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but in the long run, those prices are going to go up, as the farmers build back the herds. that could take another year to 18 months. so, it's hard to say just how far out into the future mcdonald's is hedged on beer. >> once the prices get into the pipeline, they wind up -- may wind up showing up on menus in local neighborhoods. how much ability does mcdonald's have to raise prices to maintain profit margins? >> that could be tough because there's a lot of competition out there. you have seen wendy's and burger king come back with promotional items and there's new competition from the boutique hamburger joints like five guys. it could be very tough for them in the particular environment to raise prices. >> tom: don thompson took over as ceo july 1st and he has been known for a couple of decades. he is the charge of the value menu and the new smoothy. what is the early read on his strategy. >> he says the company is going to continue to push the strategy it is pushing. is doing very well with the value meals and it is going to
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be pushing them more in places like china and continue to roll out smoothies. the company says it's going to continue on the strategy it's been developing over the past couple of year and analysts said keep in mind what is happening with mcdonald's is not an issue of strategy it's an economic issue. it's macroeconomics, what is happening with mcdonald's is happening to a lot of other companies. >> tom: yeah, not unique to mcdonald's certainly. from chicago, is dianesterbrook our midwest bureau chief. >> susie: china has been shopping for deals, and today it announced a big one, really big. the country's giant oil company cnooc has made a $15 billion cash offer for canada's oil and gas firm, nexen.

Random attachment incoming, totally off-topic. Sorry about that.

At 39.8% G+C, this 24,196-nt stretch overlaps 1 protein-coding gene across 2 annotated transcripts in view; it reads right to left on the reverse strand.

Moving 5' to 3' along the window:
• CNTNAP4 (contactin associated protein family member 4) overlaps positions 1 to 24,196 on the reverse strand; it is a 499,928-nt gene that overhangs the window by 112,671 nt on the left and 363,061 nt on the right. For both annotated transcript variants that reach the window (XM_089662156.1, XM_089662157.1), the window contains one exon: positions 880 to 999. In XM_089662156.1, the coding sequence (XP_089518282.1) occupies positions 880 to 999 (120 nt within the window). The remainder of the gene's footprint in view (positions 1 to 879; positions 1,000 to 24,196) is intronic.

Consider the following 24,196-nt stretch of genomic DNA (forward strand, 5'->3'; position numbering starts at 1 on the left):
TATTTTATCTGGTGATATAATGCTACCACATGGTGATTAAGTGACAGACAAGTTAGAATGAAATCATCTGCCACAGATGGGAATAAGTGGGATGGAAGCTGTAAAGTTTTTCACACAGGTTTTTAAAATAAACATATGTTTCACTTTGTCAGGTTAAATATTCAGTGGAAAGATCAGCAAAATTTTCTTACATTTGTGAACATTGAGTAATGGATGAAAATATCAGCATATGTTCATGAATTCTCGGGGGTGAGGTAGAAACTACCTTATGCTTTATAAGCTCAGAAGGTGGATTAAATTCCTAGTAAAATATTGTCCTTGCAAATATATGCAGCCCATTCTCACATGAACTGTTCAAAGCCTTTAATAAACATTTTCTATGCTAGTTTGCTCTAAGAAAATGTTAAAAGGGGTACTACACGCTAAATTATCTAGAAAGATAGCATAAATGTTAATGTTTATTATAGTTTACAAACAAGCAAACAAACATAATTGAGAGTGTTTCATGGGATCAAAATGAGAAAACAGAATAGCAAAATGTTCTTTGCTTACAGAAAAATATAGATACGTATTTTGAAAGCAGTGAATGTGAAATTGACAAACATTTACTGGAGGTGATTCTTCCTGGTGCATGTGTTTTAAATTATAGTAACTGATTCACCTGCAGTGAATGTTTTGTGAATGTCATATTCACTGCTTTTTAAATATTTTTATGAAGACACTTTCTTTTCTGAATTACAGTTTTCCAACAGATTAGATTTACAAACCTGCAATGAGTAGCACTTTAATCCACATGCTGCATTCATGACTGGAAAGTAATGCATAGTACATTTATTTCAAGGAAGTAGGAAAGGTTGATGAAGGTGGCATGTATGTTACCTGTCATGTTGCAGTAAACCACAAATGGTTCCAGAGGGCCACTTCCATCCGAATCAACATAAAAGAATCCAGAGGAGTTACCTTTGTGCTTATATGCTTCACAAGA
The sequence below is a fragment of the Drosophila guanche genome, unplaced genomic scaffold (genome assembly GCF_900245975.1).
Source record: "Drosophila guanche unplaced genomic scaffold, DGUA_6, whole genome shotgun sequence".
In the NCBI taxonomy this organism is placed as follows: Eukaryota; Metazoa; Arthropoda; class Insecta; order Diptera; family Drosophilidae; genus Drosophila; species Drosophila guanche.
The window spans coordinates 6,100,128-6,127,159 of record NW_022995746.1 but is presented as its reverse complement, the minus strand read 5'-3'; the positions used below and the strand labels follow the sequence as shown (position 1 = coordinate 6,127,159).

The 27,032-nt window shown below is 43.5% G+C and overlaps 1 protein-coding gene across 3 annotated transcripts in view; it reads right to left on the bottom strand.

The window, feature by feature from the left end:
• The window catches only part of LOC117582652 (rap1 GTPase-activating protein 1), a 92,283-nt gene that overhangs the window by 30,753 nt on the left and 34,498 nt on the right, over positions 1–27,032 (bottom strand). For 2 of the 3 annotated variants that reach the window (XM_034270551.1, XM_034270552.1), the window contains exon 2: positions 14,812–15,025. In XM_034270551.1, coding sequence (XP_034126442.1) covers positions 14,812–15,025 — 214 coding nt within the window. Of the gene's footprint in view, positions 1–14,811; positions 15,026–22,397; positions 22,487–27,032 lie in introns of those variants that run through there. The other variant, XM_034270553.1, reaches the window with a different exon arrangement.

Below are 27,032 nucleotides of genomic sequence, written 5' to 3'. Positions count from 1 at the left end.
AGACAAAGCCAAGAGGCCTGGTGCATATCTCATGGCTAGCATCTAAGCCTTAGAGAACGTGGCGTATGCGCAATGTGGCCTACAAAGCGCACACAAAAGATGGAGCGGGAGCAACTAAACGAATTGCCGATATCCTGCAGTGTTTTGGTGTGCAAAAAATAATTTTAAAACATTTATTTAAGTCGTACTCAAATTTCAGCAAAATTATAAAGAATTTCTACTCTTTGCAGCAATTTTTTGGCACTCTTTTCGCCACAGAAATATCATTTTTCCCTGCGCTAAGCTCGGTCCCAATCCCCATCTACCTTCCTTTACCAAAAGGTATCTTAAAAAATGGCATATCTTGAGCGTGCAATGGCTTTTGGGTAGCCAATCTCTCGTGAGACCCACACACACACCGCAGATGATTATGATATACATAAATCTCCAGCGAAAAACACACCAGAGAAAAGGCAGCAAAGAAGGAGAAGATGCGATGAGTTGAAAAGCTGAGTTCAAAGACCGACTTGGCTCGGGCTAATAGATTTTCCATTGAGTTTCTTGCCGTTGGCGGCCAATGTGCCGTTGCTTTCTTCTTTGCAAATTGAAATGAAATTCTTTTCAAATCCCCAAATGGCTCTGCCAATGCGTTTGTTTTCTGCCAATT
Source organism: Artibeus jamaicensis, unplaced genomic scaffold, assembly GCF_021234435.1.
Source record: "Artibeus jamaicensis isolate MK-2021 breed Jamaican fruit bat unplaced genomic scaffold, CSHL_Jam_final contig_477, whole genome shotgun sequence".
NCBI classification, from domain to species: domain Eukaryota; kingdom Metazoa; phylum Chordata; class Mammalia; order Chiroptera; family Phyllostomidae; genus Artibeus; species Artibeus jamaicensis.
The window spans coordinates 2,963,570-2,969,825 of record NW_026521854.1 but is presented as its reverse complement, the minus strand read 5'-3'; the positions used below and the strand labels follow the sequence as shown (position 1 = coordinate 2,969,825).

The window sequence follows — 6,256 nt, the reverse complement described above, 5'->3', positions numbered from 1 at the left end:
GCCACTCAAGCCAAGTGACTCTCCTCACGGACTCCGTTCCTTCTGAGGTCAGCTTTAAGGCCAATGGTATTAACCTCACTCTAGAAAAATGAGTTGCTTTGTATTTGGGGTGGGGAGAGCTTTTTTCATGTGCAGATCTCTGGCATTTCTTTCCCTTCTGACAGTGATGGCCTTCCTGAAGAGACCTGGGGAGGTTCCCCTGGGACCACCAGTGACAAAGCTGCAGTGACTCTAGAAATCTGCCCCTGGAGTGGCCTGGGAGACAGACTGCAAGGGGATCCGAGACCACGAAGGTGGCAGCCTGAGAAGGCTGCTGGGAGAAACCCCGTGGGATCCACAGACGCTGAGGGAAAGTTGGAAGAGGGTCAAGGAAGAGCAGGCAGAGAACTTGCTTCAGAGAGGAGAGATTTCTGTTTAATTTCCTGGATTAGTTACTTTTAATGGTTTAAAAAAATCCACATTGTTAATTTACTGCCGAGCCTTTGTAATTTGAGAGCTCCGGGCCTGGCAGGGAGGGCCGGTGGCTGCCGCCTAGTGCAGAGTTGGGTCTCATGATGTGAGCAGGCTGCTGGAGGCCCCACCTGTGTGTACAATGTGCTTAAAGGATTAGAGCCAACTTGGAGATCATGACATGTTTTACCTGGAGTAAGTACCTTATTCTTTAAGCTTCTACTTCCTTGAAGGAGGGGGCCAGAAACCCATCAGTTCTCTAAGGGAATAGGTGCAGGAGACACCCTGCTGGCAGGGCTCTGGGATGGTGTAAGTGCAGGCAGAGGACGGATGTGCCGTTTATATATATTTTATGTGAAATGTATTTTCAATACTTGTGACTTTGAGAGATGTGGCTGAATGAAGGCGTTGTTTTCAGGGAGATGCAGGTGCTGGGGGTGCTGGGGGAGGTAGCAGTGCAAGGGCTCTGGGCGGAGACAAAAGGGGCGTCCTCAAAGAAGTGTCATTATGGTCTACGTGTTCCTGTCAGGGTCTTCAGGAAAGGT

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if completed, it would be china's biggest foreign acquisition ever. nexen's energy resources stretch from oil sands in western canada to oil rigs in the north sea and the gulf of mexico. the proposed deal needs regulatory approval, including the support of american regulators. joining us with more on what this dl could mean for oil supplies, and prices, ed morse, he's managing director and head of global commodities research at citigroup global markets. so, ed, a lot of questions today about the big china deal concerns about world oil supplies and prices. is there a risk here? >> i don't think the risk is very great. they have 200,000 barrels a day production and that's a fifth of c-nook's production and compares to a global market of 90 billion barrels a day. it's a tiny amount of supply from the world perspective but it means a good deal more perhaps in terms of future
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supply. >> susie: you know, there has been resistance to china buying a big oil company. we had an issue with unical in the u.s. if this opens the way for more oil deals with china what would that mean to oil supplies down the road? you just look the at it on a macro level. >> well, cnook has a deep water production offshore and growing deepwater production. the big areas of growth globally e in deep water. oil sas in canada, andhale plays in the united states. and exxon has every bit of that. so, this means that cnook is trying to -- has found a place to put in capital of the areas of production growth that are expanding. so, in that sense it's probably, you know, very good if terms of the net-positive in terms of global supplies. >> susie: let's talk just a little bit about oil prices in general. last week, we saw oil prices running up into the $90 range on tensions in iran and the middle east, and then today, as we see prices going the completely